Maintain Your Garden
Outdoor equipment such as air conditioning units, generators, and lawnmowers can be damaged during a heatwave, so it’s essential to protect them from the heat with covers. What’s more, many homes have paved driveways or garden pathways made of materials like concrete or asphalt. During a heatwave, these surfaces can expand, causing them to crack or buckle – unfortunately there may not be a huge amount you can do to protect this, but it’s likely that already cracked surfaces will suffer worse.
Your garden can also play a role in keeping your home cool during a heatwave. Ensure your trees and shrubs are well-maintained and provide shade to your home. Heat-tolerant plants, such as succulents, require less water and can help cool the air around your home.
Test Your Smoke Alarms and Carbon Monoxide Detectors
During a heatwave, the risk of electrical fires can increase. Ensure your smoke alarms and carbon monoxide detectors are functioning properly by testing them and replacing batteries if needed. This will help to alert you in case of any fire or dangerous gas leaks.
As a side note, excessive heat can cause electrical systems to malfunction or even start a fire. It’s vital to ensure that your electrical systems are properly maintained and that you don’t overload your circuits during a heatwave.
Clean Your Gutters and Downspouts
Clear debris from your gutters and downspouts to ensure proper water flow. Blocked gutters can lead to water damage and leaks during sudden summer storms that may accompany a heatwave. Regular maintenance will help prevent water-related issues during extreme weather conditions.
Inspect and Repair External Shading Devices
Examine any awnings, pergolas, or shade sails for damage, and repair or replace them as needed. These shading devices help keep your home cool by providing shade to windows and outdoor living spaces, reducing the heat entering your home.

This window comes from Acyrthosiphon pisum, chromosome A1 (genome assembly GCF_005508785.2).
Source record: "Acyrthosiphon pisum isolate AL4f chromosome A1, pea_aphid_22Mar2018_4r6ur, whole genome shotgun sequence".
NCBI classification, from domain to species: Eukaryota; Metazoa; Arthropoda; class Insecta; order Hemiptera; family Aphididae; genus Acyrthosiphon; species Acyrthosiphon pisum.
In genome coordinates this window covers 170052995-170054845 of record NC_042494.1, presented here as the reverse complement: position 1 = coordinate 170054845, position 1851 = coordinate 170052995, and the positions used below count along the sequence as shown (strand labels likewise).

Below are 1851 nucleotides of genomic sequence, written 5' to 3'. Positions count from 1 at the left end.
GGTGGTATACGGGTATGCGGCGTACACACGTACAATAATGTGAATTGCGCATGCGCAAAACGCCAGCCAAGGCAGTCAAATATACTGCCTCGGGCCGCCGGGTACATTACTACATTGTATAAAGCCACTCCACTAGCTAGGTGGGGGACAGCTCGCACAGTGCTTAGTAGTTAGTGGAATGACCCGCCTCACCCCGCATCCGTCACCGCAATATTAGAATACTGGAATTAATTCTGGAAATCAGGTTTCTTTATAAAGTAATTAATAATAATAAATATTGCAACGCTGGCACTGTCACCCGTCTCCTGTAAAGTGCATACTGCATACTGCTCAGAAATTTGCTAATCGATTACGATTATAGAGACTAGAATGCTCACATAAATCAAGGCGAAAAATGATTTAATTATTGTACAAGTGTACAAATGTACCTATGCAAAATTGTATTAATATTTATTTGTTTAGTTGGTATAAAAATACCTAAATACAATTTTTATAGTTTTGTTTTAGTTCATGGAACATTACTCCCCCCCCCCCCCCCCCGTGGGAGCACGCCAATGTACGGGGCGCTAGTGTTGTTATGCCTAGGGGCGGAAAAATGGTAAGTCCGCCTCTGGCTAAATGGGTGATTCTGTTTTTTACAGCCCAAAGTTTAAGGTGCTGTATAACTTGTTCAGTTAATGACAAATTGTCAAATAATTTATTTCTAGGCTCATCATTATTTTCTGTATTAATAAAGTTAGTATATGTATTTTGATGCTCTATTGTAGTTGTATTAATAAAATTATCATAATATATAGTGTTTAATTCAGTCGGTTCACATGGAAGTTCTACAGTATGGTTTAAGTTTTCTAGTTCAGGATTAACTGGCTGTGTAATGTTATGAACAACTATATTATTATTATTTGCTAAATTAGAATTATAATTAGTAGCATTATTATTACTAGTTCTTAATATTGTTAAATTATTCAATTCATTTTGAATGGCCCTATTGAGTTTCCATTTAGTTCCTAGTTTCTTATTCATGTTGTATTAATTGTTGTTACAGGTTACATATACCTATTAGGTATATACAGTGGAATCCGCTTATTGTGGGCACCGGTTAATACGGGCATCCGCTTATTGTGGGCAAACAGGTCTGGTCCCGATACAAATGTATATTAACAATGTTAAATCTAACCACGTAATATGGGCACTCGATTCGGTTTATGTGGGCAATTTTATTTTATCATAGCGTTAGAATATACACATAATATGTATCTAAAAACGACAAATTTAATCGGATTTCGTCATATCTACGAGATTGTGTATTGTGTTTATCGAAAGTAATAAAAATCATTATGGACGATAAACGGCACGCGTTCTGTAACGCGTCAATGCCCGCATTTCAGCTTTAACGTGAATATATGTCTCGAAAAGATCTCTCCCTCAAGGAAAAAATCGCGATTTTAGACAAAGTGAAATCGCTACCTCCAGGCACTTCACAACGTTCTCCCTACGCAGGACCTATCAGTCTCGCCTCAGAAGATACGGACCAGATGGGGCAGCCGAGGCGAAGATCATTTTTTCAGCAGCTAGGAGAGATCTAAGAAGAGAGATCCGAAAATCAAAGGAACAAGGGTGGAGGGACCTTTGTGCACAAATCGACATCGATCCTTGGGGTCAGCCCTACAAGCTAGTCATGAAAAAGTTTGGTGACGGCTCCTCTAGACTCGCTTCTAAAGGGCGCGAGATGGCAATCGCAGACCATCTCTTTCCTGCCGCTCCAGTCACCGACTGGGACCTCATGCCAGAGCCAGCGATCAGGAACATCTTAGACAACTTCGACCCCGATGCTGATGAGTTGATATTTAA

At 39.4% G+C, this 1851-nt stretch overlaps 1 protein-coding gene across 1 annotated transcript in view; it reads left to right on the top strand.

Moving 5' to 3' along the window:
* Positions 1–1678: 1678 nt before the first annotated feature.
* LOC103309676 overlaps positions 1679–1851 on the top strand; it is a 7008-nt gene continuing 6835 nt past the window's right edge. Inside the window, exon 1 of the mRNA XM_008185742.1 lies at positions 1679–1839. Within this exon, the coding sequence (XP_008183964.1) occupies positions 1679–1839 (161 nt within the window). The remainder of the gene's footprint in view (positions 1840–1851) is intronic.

Maintain Outdoor Equipment
Inspect and maintain outdoor equipment such as pool pumps, irrigation systems, and generators. Ensure they are functioning properly, and make any necessary repairs to prevent breakdowns during a heatwave when they might be needed most.
Service Your Electrical System
Hire a professional electrician to inspect and service your home’s electrical system. This can help identify any potential issues, such as overloaded circuits or faulty wiring, that could pose a risk during a heatwave.
Water pipes may be more susceptible to damage from heat waves due to our typically cooler climate in the UK. The extreme heat can cause the ground to shift and put stress on underground pipes, leading to leaks or bursts. Additionally, increased water usage during a heatwave can put extra strain on your plumbing system, causing further damage.
Heatwaves: In Figures
- In July 2022, the Met Office confirmed that 40°C had been recorded for the first time ever in the UK.
- The hottest day of 2022 saw 638 more deaths than normal in England
- Since 2017, the number of elderly people dying from a heatwave has increased 147%.
- According to ONS, rising temperatures may see heat-related deaths trebling by 2050, with the vulnerable groups we mentioned above most at risk.
- National Fire Chiefs reported 442 wildfires in 2022 – an approximate 79% increase.
After a Heatwave
After a heatwave, it’s essential to assess any damage caused by the extreme temperatures and take steps to plan for future heat waves. Here are some tips:
- Assess any damage: Check your home for any damage caused by the heatwave, such as cracks in walls or ceilings, damage to appliances, or issues with your home’s foundation.
- Repair and maintain: Address any damage by making necessary repairs and performing routine maintenance on your home, appliances, and outdoor equipment. This will help prevent further damage during subsequent heatwaves.